20 See ‘Art House’, The Observer, 13 August 2006, http://www.theguardian.com/lifeandstyle/2006/aug/13/homes – ‘“I always think about where I’ll hang something when I buy it – if I don’t have space, I won’t buy.” As she walks from room to room, the art is the first thing she points out: “That’s a Douglas Gordon… This piece is a pumpkin given to me by Yayoi Kusama as a present when I left Japan… This is such a Tracey [Emin] work – you must read this, it’s so touching…”. The top floor of the house has been converted into a gallery. Greer lets non-profit organisations such as Artangel exhibit here, and shows her own collection for visitors’. Or ‘Net Wirth’, W Magazine, December 2009, http://www.wmagazine.com/culture/art-and-design/2009/12/iwan_wirth/ ‘They have an apartment on the building’s upper floors, where, every night during their New York sojourns, they offer the ultimate tribute to art by actually sleeping in a sculpture. Their bed is a typically ribald work by Rhoades, who gave it to them before he died, three years ago; it’s a plywood platform on overturned buckets, with lamps symbolizing female genitalia and Nineties porn magazines stashed in a cabinet.’

21 ‘…growing inequality was the key driver of the art market: “A one percentage point increase in the share of total income earned by the top 0.1 percent triggers an increase in art prices of about 14 percent”. It is indeed the money of the wealthy that drives art prices. This implies that we can expect art booms whenever income inequality rises quickly’. Ben Davis, ‘Art and Inequality’, in 9.5 Theses on Art and Class, Chicago: Haymarket Books, 2013, p.79.

22 Campaign websites: Better Elephant betterelephant.org, Elephant Amenity Network elephantamenity.wordpress.com, People’s Republic of Southwark peoplesrepublicofsouthwark.co.uk, Southwark Notes southwarknotes.wordpress.com, 35% Campaign 35percent.org, Heygate Was Home heygate.github.io

23 Many of these activities are documented in Hector Castells Matutano film Heygate Diggers, http://vimeo.com/56528536

24 Ex-residents stories and testimonies can be viewed, read and listened to on the Heygate Was Home site, heygate.github.io

25 Personal correspondence with Southwark Notes, March 2014. All of the Southwark Notes/Artangel correspondence is online, https://southwarknotes.files.wordpress.com/2013/12/artangel-swark-notes-emails.pdf

26 http://homelesshome.blogspot.co.uk/2011/09/we-are-…

27 Lygia Clark, ‘L’homme structure vivante d’une architecture biologique et celulaire,’ in Robho, n. 5-6, Paris, 1971.

28 An interesting point is made by Antonio Negri, ‘Impotence is the very fabric of discoursing, of communicating, of doing. Not emptiness but impotence. The great circulatory machine of the market produces the nothing of subjectivity. The market destroys creativity’, from Antonio Negri, ‘Letter to Carlo on the Postmodern’, in Antonio Negri, Art and Multitude, Cambridge: Polity, 2011.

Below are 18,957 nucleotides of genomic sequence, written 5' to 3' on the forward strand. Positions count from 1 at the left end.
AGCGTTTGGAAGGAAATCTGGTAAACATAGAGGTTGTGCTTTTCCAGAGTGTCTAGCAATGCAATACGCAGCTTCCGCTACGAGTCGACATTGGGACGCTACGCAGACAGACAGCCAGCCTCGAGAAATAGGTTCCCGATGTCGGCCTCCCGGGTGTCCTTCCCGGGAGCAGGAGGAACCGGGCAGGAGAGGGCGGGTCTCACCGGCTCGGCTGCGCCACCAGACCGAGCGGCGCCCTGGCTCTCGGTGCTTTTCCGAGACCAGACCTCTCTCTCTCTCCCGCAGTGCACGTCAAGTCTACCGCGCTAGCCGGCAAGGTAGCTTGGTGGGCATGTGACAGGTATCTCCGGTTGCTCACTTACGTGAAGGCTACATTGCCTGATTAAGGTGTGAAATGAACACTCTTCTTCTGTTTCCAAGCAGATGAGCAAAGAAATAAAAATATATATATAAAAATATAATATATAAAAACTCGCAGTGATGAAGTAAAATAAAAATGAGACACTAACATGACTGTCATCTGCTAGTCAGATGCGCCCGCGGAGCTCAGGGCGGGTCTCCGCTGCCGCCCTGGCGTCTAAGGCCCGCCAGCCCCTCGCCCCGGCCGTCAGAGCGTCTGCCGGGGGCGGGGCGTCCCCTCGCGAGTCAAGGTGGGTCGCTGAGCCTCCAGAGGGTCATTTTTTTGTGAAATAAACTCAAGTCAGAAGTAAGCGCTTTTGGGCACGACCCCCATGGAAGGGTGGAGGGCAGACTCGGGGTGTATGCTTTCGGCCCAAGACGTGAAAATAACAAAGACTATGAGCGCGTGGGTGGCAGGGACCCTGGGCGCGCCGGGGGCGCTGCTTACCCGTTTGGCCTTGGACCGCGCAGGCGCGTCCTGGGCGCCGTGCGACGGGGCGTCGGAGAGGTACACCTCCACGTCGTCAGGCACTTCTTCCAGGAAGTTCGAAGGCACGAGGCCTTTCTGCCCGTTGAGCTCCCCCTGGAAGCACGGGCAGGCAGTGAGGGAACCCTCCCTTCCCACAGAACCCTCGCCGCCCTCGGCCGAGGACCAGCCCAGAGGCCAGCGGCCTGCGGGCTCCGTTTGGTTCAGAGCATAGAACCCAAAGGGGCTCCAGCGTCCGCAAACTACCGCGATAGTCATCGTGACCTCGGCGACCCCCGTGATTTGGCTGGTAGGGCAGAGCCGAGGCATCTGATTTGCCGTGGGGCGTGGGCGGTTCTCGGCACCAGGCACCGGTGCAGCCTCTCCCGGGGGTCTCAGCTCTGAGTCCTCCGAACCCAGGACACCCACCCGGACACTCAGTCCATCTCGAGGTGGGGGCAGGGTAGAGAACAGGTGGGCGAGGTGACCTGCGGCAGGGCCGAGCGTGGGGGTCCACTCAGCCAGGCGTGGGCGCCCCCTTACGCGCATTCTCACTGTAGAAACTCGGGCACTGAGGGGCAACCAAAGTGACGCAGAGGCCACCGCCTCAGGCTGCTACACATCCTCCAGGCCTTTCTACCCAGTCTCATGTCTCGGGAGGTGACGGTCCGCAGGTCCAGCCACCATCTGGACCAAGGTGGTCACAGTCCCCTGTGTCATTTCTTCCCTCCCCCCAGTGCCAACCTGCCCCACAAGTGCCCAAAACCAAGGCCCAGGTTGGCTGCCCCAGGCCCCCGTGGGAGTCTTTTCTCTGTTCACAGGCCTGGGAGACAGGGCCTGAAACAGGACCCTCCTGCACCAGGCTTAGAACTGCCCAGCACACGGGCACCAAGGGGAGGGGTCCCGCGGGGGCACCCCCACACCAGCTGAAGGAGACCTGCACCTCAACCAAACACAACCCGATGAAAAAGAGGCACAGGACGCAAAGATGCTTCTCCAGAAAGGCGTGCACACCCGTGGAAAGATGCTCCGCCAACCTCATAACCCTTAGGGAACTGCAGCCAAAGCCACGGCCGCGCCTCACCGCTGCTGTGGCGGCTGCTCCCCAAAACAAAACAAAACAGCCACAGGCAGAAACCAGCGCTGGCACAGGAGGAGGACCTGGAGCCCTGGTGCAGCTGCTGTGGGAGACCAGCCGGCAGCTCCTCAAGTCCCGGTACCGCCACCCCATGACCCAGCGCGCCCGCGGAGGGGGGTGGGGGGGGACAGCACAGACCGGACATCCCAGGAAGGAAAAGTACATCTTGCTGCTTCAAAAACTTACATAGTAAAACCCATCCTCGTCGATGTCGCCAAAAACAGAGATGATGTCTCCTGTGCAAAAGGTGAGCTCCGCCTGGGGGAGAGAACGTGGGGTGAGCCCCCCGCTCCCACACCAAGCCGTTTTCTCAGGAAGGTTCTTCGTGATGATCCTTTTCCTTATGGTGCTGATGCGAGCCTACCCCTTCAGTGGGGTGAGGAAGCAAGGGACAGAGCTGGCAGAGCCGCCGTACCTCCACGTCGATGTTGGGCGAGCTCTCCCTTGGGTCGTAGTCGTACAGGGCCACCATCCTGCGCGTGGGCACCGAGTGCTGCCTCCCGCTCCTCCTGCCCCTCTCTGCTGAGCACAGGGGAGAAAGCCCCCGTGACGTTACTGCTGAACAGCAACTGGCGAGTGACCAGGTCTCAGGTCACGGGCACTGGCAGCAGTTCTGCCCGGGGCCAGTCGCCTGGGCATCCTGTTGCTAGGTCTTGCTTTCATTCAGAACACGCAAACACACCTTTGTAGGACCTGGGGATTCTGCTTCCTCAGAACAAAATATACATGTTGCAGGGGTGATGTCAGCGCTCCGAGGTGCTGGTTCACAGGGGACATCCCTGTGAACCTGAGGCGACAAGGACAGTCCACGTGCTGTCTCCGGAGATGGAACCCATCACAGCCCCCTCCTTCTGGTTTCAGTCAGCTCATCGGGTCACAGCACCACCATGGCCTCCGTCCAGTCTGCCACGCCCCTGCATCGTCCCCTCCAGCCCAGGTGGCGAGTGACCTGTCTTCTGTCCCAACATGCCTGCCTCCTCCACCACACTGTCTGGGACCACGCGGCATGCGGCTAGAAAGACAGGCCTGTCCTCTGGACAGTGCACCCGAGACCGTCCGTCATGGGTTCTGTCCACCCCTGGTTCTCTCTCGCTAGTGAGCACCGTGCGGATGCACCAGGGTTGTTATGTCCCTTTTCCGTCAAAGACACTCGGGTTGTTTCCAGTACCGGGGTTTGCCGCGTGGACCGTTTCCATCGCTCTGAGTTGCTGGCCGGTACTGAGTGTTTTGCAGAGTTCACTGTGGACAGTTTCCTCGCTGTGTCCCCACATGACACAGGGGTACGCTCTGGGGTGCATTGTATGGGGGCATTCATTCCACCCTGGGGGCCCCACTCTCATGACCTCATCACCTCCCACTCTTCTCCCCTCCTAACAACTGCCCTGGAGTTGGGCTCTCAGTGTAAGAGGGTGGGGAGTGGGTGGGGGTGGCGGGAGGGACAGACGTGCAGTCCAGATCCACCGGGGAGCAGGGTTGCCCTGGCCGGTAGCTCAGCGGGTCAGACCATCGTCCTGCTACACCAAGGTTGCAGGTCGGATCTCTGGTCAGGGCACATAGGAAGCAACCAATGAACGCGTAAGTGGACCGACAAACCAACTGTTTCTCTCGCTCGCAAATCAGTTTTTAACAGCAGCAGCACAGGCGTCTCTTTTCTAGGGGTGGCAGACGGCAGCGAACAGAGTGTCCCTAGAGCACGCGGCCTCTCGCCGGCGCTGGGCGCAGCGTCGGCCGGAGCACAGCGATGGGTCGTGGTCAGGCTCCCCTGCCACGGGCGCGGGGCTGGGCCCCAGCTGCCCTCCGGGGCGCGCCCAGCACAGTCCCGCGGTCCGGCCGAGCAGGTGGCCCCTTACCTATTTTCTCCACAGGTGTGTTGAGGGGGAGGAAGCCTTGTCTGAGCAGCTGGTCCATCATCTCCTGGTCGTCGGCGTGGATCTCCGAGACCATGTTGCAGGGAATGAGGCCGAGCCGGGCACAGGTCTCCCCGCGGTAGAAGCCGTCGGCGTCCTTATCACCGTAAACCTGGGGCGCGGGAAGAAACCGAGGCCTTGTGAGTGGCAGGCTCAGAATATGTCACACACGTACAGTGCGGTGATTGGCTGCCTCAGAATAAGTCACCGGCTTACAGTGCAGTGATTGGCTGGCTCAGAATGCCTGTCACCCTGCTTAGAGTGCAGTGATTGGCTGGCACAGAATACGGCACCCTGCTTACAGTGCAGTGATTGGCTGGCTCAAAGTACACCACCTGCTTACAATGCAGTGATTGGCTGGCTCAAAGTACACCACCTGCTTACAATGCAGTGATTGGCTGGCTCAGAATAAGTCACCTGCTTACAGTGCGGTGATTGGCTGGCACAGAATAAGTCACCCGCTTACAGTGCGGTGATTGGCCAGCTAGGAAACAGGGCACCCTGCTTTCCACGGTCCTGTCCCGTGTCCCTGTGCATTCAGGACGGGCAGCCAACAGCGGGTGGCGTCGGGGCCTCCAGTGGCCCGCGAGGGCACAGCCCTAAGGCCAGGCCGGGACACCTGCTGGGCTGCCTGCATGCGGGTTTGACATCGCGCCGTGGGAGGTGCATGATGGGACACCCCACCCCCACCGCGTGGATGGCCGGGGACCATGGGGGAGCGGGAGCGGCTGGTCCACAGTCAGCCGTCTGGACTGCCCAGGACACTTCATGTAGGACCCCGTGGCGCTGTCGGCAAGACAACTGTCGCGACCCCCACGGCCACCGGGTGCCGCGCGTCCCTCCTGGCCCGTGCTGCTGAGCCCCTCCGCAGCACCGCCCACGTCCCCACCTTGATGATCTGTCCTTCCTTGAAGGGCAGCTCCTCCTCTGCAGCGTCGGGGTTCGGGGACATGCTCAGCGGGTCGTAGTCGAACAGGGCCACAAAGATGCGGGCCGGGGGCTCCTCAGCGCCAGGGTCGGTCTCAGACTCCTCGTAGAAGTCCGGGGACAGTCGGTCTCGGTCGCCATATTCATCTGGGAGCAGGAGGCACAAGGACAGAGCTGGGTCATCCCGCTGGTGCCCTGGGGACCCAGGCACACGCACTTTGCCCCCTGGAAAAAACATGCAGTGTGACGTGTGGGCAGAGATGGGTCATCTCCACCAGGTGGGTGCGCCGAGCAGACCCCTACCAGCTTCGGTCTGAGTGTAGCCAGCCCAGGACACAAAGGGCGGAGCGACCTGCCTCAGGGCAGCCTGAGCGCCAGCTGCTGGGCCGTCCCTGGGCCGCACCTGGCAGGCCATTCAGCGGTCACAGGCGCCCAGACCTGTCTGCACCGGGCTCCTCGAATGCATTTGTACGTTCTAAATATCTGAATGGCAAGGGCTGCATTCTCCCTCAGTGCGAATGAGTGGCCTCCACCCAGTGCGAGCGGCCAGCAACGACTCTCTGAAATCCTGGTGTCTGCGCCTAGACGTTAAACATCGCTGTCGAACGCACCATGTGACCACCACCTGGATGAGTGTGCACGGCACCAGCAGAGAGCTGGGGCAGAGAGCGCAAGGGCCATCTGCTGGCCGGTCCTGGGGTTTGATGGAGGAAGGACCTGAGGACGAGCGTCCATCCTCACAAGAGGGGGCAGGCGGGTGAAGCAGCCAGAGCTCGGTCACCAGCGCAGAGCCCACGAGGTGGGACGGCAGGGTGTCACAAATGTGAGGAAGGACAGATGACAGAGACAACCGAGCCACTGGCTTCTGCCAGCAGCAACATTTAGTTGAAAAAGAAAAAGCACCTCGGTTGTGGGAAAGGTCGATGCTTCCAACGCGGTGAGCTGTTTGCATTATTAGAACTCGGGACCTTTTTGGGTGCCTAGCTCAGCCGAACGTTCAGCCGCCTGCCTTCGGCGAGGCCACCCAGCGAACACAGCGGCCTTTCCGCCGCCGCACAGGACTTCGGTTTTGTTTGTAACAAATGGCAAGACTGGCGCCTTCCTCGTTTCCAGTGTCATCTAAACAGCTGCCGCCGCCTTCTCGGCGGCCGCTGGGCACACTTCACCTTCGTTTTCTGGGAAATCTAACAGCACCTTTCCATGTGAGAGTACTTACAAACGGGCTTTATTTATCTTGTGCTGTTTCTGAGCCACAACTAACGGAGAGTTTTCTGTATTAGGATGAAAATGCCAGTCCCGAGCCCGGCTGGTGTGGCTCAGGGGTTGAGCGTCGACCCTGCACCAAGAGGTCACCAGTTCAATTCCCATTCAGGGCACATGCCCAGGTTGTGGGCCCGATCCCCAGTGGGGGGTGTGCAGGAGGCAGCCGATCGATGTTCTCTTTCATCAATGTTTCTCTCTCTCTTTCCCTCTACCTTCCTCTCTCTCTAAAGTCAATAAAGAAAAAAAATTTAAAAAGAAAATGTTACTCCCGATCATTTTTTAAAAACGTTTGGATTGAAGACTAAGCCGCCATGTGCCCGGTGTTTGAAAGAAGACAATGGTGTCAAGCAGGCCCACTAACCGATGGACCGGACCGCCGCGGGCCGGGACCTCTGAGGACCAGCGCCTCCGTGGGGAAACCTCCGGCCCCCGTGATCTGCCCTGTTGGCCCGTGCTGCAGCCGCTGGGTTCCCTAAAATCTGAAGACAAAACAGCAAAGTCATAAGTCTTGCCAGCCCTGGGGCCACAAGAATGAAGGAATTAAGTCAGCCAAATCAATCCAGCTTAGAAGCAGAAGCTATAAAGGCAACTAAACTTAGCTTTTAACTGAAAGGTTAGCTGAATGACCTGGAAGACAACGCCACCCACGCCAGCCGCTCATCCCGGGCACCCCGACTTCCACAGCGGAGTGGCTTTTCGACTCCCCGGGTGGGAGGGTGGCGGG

29 http://www.theguardian.com/uk-news/2013/dec/12/hey… Worth mentioning that even before this article, Artangel were somewhat stuck in a bind with the blog coverage as they didn’t really want to make anything public before they had secured planning permission: ‘As you know, there’s been a certain amount of exposure of the project we’ve been discussing in the media. Nevertheless, we’ve agreed we would wait until the outcome of the planning application and only if and when it is approved release more information’ – Freedom of Information request by Chris Morris of communications between Rob Bowman and Southwark Council. In another email Artangel write from that bind that ‘we are slightly on the back foot in dealing with the media.’ https://www.whatdotheyknow.com/request/artangel_heygate_artwork_southwa

30 Niall McDevitt, ‘Open Letter to Artangel’, http://internationaltimes.it/open-letter-to-artangel/

31 https://twitter.com/PyramidAGoGo

32 Now removed from the Artangel website section ‘Press’, http://www.artangel.org.uk/about_us/press/press_re…

33 https://twitter.com/benoonbenoon/status/4205685859…
UPDATE: October 2014

And here something for our Spanish speaking readers:

La pirámide Heygate: Residentes desalojados condenan proyecto artístico

Texto publicado en el periódico The Guardian, escrito por Peter Walker aqui.

La propuesta del grupo Artangel para desmantelar una de las cuadras evacuadas y reconstruirla como escultura cuando finalice el desalojo, despierta la polémica.

Como símbolo de la gentrificación vertiginosa de la ciudad, éste difícilmente podría ser más literal: en algunas semanas, después de que el último residente abandonó una propiedad desalojada del programa de vivienda de interés social en el sur de Londres, un equipo de trabajadores artísticos desmantelará una de las cuadras y la reconstruirá como una escultura en forma de pirámide gigante.

Ése es el posible destino de una parte del complejo habitacional Heygate en el cruce Elephant y Castle, ya que el ayuntamiento de Sothwark está considerando la propuesta del artista británico Mike Nelson, la cual ha sido calificada por antiguos residentes como insensible.